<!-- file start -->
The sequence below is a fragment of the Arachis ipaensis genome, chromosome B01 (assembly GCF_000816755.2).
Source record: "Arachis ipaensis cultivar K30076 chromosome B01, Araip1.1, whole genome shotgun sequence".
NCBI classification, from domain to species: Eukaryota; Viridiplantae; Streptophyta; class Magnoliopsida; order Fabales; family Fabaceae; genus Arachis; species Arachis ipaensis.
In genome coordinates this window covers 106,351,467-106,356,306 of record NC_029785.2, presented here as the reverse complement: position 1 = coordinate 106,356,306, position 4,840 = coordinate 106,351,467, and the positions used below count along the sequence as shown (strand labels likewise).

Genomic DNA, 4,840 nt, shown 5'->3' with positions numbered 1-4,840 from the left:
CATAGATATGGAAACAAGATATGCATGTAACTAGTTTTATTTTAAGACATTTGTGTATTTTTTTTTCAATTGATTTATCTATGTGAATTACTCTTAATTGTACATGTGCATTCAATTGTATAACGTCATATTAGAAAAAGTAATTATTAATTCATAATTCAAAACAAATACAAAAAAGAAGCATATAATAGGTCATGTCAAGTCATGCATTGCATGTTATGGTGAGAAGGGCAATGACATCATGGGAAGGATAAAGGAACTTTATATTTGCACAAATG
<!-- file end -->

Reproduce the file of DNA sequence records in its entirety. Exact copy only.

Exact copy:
The sequence below is a fragment of the Arachis ipaensis genome, chromosome B01 (assembly GCF_000816755.2).
Source record: "Arachis ipaensis cultivar K30076 chromosome B01, Araip1.1, whole genome shotgun sequence".
NCBI classification, from domain to species: Eukaryota; Viridiplantae; Streptophyta; class Magnoliopsida; order Fabales; family Fabaceae; genus Arachis; species Arachis ipaensis.
In genome coordinates this window covers 106,351,467-106,356,306 of record NC_029785.2, presented here as the reverse complement: position 1 = coordinate 106,356,306, position 4,840 = coordinate 106,351,467, and the positions used below count along the sequence as shown (strand labels likewise).

Genomic DNA, 4,840 nt, shown 5'->3' with positions numbered 1-4,840 from the left:
CATAGATATGGAAACAAGATATGCATGTAACTAGTTTTATTTTAAGACATTTGTGTATTTTTTTTTCAATTGATTTATCTATGTGAATTACTCTTAATTGTACATGTGCATTCAATTGTATAACGTCATATTAGAAAAAGTAATTATTAATTCATAATTCAAAACAAATACAAAAAAGAAGCATATAATAGGTCATGTCAAGTCATGCATTGCATGTTATGGTGAGAAGGGCAATGACATCATGGGAAGGATAAAGGAACTTTATATTTGCACAAATG